May 2nd, 2016 4:16 PM by Sam Kader
Lease-to-own contracts (LTOs) and land contracts (LCs) are different legal ways to transfer occupancy of a property from an existing owner who does not want to occupy it to someone who does but cannot immediately qualify for the financing to buy it. Both options offer wannabe homeowners to occupy a house for a period during which they can improve their capacity for the financing to obtain a mortgage.
With an LTO, the new occupant becomes a tenant and the current owner becomes a landlord who offers the tenant an option to purchase the house within a specified period.
As an example, look at a house appraised for $100,000, a price a potential buyer finds acceptable but cannot afford right away. The renter/buyer has the right to occupy the house with an option to buy anytime within 18 months for $100,000 in exchange for a nonrefundable option fee of $1,500 and monthly rent of $900 for 18 months. If she cannot qualify for the mortgage within the 18 months, her option lapses and she must vacate.
Benefit for potential homeowner: The LTO offers an opportunity to bet on herself. To become a homeowner, she must either improve her credit score or accumulate the funds required for a down payment on a purchase mortgage, or both.
Benefit for home seller: The LTO offers a better price than is otherwise available. If it turns out that the buyer cannot complete the transaction, the seller retains the option fee and rent, and recovers the house, perhaps to offer it again to another.
Price changes that occur during the option period do not benefit the wannabe owner. If the house declines in market value, a purchase at the option price becomes less attractive. If the house appreciates in value, purchase at the option price becomes more attractive, but the capacity to make the purchase will not increase. The maximum available mortgage amount will be based on the option price, not the current market value.
The LC deal
With an LC, the new occupant purchases the property with financing provided by the seller, who becomes a lender. But legal title does not pass until the loan is paid off, which requires the new occupant to refinance.
As an example, under the LC, the wannabe buyer pays $100,000 for the house, including $1,500 in cash as a down payment, with the seller providing a loan for $98,500. The monthly payment of $900 covers the principal and interest plus taxes and insurance, with the loan balance of $96,658 after 18 months due at that time. If the wannabe buyer cannot refinance, the owner does not transfer legal title and can take steps to have him evicted.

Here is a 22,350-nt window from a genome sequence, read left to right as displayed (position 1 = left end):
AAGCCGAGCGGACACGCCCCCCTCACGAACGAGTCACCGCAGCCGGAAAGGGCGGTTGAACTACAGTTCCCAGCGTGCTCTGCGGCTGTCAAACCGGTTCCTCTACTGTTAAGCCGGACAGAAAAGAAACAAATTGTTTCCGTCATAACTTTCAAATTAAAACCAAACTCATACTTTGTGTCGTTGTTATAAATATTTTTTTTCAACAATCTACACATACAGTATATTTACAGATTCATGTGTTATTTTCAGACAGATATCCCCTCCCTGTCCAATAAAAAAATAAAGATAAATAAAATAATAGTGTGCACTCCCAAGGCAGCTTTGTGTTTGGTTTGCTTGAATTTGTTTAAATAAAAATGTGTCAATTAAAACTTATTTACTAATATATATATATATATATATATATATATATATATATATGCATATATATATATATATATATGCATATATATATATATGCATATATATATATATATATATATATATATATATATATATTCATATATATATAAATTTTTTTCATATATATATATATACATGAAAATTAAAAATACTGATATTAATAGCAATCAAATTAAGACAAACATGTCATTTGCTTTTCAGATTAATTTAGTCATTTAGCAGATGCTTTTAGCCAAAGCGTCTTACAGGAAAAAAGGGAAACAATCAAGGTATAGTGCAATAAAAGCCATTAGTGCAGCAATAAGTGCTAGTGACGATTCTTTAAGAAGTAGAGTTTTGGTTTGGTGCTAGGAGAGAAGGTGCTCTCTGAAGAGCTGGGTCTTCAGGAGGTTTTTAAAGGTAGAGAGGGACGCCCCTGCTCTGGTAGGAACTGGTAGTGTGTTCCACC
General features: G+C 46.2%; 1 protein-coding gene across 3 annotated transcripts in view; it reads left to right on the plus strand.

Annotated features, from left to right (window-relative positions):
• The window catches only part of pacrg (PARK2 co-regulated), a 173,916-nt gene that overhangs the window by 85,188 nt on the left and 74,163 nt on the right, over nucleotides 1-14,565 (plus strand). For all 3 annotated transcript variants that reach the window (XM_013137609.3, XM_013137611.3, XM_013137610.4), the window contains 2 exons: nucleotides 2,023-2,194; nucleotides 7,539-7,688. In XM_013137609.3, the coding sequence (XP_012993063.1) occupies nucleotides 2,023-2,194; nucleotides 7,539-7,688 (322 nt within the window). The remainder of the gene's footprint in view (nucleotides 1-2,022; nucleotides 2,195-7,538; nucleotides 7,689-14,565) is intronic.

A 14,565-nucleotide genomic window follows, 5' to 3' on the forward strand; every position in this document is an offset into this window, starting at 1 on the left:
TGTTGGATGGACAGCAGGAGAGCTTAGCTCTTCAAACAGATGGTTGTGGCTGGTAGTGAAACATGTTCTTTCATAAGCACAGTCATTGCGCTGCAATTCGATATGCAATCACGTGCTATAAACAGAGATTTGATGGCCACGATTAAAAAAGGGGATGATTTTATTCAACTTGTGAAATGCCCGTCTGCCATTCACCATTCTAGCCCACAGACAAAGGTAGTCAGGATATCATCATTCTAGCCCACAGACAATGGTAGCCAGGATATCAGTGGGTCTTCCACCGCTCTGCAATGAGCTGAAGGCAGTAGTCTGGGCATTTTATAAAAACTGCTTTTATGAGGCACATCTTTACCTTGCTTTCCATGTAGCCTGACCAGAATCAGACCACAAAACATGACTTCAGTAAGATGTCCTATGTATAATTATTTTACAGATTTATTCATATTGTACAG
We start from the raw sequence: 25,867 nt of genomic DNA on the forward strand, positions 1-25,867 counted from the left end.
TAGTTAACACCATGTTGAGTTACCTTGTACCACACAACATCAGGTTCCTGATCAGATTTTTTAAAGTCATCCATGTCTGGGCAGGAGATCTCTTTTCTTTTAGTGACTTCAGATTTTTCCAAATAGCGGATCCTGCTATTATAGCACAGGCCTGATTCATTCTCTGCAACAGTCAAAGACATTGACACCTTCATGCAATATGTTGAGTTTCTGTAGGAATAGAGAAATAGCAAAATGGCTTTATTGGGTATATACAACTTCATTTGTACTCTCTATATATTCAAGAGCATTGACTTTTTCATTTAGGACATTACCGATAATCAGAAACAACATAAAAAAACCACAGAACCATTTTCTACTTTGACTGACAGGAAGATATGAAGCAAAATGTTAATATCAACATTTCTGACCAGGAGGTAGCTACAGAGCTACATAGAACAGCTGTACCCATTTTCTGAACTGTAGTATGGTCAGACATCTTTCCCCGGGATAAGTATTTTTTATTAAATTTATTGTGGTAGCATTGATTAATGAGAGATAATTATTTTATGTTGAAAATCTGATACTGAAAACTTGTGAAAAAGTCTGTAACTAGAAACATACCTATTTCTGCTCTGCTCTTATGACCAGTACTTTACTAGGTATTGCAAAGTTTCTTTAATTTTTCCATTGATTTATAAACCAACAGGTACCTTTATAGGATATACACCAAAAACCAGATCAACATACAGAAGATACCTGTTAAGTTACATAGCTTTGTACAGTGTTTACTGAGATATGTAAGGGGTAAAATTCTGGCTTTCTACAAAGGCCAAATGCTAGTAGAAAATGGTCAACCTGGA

A key difference between LTO and LC deals is that completing the first requires a purchase mortgage while the second requires only a refinance of the mortgage granted by the seller. Closing costs are lower on a refinance, and the down payment is smaller. The $1,500 that went into the seller’s pocket as an option fee on the LTO became buyer equity on the LC.
Furthermore, since the equity required on the refinance is based on a current property appraisal, an increase in market value during the 18 months will reduce and could even eliminate the need for the buyer to come up with additional cash. In the example, a lender imposing a 10 percent equity requirement on refinances would refinance the entire $96,658 balance after 18 months if the market value of the house had risen to $107,500.
Current wave of LCs
As a delayed consequence of the financial crisis and the marked rise in foreclosures that followed, large numbers of homes that had been in foreclosure are now being marketed with LCs. Rising home prices in many areas are encouraging this process, and many wannabe homeowners of modest means are being offered homes at prices that look like great bargains. How potential buyers of foreclosed homes should protect themselves against disappointment. This is his advice:
• Have a title company or closing attorney verify that
a) there are no senior liens on the property, and b) your contract of sale has been recorded. This will cost about $150, but it eliminates the risk of your having to pay off the seller’s debt, and it positions you for the refinance you will need to pay off the seller.
• Find a way to make the monthly payment before the due date every month. This eliminates the risk that the seller will call a default if your payment is one day late in order to take the property back and sell it to someone else.
• Make your payments to the seller in a way that can be easily documented for example, by check.
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